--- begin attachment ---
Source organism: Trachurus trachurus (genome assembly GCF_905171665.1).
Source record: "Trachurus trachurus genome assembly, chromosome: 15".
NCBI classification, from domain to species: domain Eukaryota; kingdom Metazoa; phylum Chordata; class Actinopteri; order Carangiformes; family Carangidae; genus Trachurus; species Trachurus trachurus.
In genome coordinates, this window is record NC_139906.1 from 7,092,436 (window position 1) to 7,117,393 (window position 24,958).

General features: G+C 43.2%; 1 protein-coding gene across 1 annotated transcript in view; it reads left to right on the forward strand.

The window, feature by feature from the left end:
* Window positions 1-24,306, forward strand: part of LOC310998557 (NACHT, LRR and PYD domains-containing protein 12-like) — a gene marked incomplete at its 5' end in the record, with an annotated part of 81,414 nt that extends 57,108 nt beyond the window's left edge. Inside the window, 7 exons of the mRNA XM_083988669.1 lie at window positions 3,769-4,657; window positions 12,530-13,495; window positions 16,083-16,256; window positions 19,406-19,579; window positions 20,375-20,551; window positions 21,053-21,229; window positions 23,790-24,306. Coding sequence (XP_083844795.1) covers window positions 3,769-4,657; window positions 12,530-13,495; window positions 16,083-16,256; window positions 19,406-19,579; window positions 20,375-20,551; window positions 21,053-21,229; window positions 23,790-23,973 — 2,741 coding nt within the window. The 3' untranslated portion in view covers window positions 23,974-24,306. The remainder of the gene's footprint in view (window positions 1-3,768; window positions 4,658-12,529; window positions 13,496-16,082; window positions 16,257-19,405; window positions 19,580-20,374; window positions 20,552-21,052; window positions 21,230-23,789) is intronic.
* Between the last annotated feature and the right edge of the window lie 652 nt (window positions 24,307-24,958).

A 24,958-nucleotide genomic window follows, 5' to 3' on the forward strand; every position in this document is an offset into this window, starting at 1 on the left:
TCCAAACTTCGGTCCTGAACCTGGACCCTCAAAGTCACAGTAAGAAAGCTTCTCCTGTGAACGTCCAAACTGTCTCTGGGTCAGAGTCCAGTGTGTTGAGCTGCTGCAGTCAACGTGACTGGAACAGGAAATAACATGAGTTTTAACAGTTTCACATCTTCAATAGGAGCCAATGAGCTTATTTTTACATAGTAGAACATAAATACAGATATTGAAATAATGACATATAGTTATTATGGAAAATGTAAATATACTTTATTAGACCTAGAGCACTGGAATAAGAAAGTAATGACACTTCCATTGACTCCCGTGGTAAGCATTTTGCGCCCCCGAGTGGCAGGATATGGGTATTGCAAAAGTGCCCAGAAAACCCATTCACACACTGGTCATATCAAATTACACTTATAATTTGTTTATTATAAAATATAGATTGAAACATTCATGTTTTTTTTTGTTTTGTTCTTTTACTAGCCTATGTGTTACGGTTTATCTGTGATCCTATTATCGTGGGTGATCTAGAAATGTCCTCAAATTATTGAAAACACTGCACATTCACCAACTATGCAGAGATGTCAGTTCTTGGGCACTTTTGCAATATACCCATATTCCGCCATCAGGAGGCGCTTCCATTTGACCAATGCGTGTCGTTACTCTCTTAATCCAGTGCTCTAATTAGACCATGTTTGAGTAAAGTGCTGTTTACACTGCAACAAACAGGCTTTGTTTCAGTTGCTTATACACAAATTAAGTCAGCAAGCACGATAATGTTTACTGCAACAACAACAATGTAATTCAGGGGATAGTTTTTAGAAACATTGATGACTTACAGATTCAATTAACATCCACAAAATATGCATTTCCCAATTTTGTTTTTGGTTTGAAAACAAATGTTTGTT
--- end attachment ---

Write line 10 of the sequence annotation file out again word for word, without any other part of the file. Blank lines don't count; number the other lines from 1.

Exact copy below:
TCCAAACTTCGGTCCTGAACCTGGACCCTCAAAGTCACAGTAAGAAAGCTTCTCCTGTGAACGTCCAAACTGTCTCTGGGTCAGAGTCCAGTGTGTTGAGCTGCTGCAGTCAACGTGACTGGAACAGGAAATAACATGAGTTTTAACAGTTTCACATCTTCAATAGGAGCCAATGAGCTTATTTTTACATAGTAGAACATAAATACAGATATTGAAATAATGACATATAGTTATTATGGAAAATGTAAATATACTTTATTAGACCTAGAGCACTGGAATAAGAAAGTAATGACACTTCCATTGACTCCCGTGGTAAGCATTTTGCGCCCCCGAGTGGCAGGATATGGGTATTGCAAAAGTGCCCAGAAAACCCATTCACACACTGGTCATATCAAATTACACTTATAATTTGTTTATTATAAAATATAGATTGAAACATTCATGTTTTTTTTTGTTTTGTTCTTTTACTAGCCTATGTGTTACGGTTTATCTGTGATCCTATTATCGTGGGTGATCTAGAAATGTCCTCAAATTATTGAAAACACTGCACATTCACCAACTATGCAGAGATGTCAGTTCTTGGGCACTTTTGCAATATACCCATATTCCGCCATCAGGAGGCGCTTCCATTTGACCAATGCGTGTCGTTACTCTCTTAATCCAGTGCTCTAATTAGACCATGTTTGAGTAAAGTGCTGTTTACACTGCAACAAACAGGCTTTGTTTCAGTTGCTTATACACAAATTAAGTCAGCAAGCACGATAATGTTTACTGCAACAACAACAATGTAATTCAGGGGATAGTTTTTAGAAACATTGATGACTTACAGATTCAATTAACATCCACAAAATATGCATTTCCCAATTTTGTTTTTGGTTTGAAAACAAATGTTTGTT